If it hurts your arms, wrists, hands, or fingers to write or type, stop doing it. You can take a break to let your appendages recover. I have repetitive motion issues, particularly in my left arm and wrist. I am in the process of switching over to dictation as my writing method. It takes a while to get used to it and to train the software.

Mental Issues

Personal mental health problems are tough to deal with, especially when one goes from twenty eight years of marriage to two years of living alone. Depression is a tough foe to battle. Find a therapist you can afford when you need one. I’m still waiting to see one from the Veterans Administration, but I’ll get to see one eventually. Hopefully they’ll be competent, but sometimes it is hit and miss with the VA.

Don’t get sidelined by the stigma of talking to a professional. Sometimes just talking is enough to get you through some of the tougher spots in life. Get it taken care of now instead of when it’s a life-threatening emergency.

Family

It’s easy to get sidetracked with writing deadlines (or your occupation in general) and forget to do things with your family. This will come around and bite you in your later years. Go play catch with your daughter or kick the soccer ball around. Take some time off to go to the beach or some other inexpensive day trip. The kids won’t remember how much you spent on them, but they will remember the time you were there. This is particularly tough if you happen to be in the military, but do the best you can when you’re not deployed.

Work on issues with your spouse when the problems are small. They will grow with age, just like a mutant troll who feeds on your trash and lives in your basement. If you don’t solve the issues when they’re relatively minor, you’ll be waging a war later on — or even sitting alone in a quiet house writing up posts for a website during Christmas week.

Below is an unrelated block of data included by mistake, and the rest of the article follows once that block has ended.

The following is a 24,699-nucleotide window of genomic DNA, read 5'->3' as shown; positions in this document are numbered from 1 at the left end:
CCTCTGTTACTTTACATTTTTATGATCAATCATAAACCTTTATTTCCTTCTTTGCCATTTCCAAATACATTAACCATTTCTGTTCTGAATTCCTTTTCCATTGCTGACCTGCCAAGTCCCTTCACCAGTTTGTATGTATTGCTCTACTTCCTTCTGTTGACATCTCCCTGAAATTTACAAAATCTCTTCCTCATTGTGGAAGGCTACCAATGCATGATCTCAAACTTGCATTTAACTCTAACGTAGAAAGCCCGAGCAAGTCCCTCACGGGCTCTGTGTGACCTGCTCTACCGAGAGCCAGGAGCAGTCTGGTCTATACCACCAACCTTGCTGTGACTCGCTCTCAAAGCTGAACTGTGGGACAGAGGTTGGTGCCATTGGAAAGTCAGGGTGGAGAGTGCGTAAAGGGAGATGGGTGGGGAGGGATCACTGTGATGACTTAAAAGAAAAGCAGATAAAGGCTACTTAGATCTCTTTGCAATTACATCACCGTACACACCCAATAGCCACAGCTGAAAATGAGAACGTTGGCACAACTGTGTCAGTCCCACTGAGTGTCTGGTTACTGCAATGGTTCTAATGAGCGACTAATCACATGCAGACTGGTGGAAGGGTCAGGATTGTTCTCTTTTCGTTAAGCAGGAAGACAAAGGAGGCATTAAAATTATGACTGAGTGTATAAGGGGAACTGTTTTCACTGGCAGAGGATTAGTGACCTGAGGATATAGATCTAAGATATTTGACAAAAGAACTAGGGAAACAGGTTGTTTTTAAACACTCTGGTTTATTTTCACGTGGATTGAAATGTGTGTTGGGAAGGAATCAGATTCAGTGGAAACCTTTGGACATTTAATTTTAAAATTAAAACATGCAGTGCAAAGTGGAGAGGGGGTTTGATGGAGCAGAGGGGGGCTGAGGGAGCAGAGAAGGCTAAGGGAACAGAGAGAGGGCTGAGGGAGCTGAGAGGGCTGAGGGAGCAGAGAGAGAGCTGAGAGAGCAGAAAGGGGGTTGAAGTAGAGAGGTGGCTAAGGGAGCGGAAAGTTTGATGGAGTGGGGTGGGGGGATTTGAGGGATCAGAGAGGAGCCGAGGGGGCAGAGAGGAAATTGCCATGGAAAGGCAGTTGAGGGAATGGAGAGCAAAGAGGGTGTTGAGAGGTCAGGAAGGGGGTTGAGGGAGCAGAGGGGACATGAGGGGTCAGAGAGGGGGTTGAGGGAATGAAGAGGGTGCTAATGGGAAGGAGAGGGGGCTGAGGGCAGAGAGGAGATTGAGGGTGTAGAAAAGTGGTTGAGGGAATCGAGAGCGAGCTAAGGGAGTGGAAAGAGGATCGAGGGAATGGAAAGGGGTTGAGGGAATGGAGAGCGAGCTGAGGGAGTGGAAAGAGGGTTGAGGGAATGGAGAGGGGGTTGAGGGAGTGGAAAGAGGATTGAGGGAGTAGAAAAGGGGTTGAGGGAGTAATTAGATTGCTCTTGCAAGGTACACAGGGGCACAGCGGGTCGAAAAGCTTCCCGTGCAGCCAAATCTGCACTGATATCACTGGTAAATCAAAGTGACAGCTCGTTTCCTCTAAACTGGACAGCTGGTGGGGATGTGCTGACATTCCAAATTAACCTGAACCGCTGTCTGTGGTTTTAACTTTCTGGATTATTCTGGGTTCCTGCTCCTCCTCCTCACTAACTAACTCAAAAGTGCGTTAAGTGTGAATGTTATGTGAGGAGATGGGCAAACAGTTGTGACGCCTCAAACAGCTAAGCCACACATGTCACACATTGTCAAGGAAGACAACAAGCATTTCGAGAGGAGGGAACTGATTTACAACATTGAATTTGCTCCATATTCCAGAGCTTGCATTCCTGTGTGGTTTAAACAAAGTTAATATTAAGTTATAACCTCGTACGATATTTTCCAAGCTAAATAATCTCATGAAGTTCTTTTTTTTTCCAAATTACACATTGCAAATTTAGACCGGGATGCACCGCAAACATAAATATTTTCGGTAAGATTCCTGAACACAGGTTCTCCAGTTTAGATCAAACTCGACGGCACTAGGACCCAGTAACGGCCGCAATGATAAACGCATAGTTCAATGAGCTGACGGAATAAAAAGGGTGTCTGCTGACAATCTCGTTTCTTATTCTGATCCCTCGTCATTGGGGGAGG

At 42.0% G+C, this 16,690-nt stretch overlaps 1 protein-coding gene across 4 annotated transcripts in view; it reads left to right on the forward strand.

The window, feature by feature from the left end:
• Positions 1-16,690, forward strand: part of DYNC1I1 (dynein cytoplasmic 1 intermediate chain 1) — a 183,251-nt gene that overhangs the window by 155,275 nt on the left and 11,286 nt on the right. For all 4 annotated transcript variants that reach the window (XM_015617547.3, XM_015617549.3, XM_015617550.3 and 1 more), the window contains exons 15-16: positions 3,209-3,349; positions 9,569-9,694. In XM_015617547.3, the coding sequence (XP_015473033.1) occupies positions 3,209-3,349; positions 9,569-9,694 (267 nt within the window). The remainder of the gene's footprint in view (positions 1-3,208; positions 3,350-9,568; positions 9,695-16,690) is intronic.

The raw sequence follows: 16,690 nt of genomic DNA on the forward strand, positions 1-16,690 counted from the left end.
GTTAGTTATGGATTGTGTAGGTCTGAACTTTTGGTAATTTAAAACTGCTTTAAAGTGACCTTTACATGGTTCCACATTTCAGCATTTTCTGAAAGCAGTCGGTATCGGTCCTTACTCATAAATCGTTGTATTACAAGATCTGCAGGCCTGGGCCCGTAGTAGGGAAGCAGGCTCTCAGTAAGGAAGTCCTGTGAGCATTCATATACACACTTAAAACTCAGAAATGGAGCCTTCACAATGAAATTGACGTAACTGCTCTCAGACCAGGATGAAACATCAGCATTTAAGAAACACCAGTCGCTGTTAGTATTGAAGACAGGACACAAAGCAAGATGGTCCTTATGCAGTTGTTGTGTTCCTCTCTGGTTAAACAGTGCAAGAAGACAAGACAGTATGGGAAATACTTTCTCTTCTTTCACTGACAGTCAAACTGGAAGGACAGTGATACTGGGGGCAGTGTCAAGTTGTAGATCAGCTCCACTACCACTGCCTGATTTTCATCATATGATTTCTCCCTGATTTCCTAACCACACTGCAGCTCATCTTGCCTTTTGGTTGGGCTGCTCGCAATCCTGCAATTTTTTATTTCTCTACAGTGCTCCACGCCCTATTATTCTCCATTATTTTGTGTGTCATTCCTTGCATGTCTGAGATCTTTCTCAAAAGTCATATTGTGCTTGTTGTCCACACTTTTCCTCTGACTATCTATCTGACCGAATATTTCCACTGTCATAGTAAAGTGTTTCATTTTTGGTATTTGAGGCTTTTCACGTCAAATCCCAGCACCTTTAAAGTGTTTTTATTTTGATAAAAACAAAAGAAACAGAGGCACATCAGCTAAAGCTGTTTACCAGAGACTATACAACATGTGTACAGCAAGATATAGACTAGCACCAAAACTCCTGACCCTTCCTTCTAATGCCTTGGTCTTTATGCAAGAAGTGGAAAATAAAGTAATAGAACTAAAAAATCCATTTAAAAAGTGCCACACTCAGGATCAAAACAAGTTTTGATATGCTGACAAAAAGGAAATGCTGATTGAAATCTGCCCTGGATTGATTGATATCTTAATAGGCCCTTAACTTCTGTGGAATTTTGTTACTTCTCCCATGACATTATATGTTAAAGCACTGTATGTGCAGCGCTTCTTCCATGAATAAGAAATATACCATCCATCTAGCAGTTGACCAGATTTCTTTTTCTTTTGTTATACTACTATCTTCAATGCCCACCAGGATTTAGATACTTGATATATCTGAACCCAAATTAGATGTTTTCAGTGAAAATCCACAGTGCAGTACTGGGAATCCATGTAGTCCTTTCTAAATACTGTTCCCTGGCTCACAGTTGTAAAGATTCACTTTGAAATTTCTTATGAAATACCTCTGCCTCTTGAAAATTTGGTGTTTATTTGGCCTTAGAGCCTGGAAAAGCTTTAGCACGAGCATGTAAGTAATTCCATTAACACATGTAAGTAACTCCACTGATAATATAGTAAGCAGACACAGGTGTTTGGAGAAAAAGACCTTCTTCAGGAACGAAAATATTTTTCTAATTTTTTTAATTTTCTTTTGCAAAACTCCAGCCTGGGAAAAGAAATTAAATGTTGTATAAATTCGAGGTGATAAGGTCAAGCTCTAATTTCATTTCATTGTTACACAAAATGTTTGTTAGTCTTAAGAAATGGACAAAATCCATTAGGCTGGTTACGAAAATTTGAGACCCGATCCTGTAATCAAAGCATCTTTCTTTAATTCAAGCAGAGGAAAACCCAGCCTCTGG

♦ ♦ ♦

This is a bit of a depressing blog post, but it is an important one for writers to hear and understand. Think of me as your Ghost of Christmas Past, pointing out the error of my ways in order that you don’t get bound by the same rattling chains I forged and attached to myself. Think about your future, since your life and your family are important pieces of your writing life.


Self-Promotion Time: I’ve been heading up a project called ConDB (http://www.condb.com), which is a convention database listing website geared towards authors, artists, and creative professionals. Stop by and check it out.


 

About the Author:DeMarco_Web-5963

Guy Anthony De Marco is a disabled US Navy veteran speculative fiction author; a Graphic Novel Bram Stoker Award® nominee; winner of the HWA Silver Hammer Award; a prolific short story and flash fiction crafter; a novelist; an invisible man with superhero powers; a game writer (Sojourner Tales modules, Interface Zero 2.0 core team, third-party D&D modules); and a coffee addict. One of these is false.
A writer since 1977, Guy is a member of the following organizations: SFWA, WWA, SFPA, IAMTW, ASCAP, RMFW, NCW, HWA. He hopes to collect the rest of the letters of the alphabet one day. Additional information can be found at Wikipedia and GuyAnthonyDeMarco.com.